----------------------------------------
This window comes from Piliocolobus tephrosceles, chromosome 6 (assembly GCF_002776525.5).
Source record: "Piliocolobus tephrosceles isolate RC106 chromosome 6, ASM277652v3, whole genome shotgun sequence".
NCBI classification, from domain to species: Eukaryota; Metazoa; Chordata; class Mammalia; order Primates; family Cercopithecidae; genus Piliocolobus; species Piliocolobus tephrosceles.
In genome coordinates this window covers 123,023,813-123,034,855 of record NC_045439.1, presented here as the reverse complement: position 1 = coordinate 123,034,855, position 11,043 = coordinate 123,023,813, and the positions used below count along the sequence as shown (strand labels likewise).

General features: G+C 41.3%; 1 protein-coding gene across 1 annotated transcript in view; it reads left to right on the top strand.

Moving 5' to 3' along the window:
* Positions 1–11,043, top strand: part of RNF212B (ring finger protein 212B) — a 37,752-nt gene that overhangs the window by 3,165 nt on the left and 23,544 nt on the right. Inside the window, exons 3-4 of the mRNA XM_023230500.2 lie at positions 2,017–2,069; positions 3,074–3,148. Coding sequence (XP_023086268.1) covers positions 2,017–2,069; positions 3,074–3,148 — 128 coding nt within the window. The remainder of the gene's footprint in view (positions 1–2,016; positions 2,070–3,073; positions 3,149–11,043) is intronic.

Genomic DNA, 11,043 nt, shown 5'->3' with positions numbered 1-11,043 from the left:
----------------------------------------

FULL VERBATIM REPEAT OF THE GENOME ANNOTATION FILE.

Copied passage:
This window comes from Piliocolobus tephrosceles, chromosome 6 (assembly GCF_002776525.5).
Source record: "Piliocolobus tephrosceles isolate RC106 chromosome 6, ASM277652v3, whole genome shotgun sequence".
NCBI classification, from domain to species: Eukaryota; Metazoa; Chordata; class Mammalia; order Primates; family Cercopithecidae; genus Piliocolobus; species Piliocolobus tephrosceles.
In genome coordinates this window covers 123,023,813-123,034,855 of record NC_045439.1, presented here as the reverse complement: position 1 = coordinate 123,034,855, position 11,043 = coordinate 123,023,813, and the positions used below count along the sequence as shown (strand labels likewise).

General features: G+C 41.3%; 1 protein-coding gene across 1 annotated transcript in view; it reads left to right on the top strand.

Moving 5' to 3' along the window:
* Positions 1–11,043, top strand: part of RNF212B (ring finger protein 212B) — a 37,752-nt gene that overhangs the window by 3,165 nt on the left and 23,544 nt on the right. Inside the window, exons 3-4 of the mRNA XM_023230500.2 lie at positions 2,017–2,069; positions 3,074–3,148. Coding sequence (XP_023086268.1) covers positions 2,017–2,069; positions 3,074–3,148 — 128 coding nt within the window. The remainder of the gene's footprint in view (positions 1–2,016; positions 2,070–3,073; positions 3,149–11,043) is intronic.

Genomic DNA, 11,043 nt, shown 5'->3' with positions numbered 1-11,043 from the left: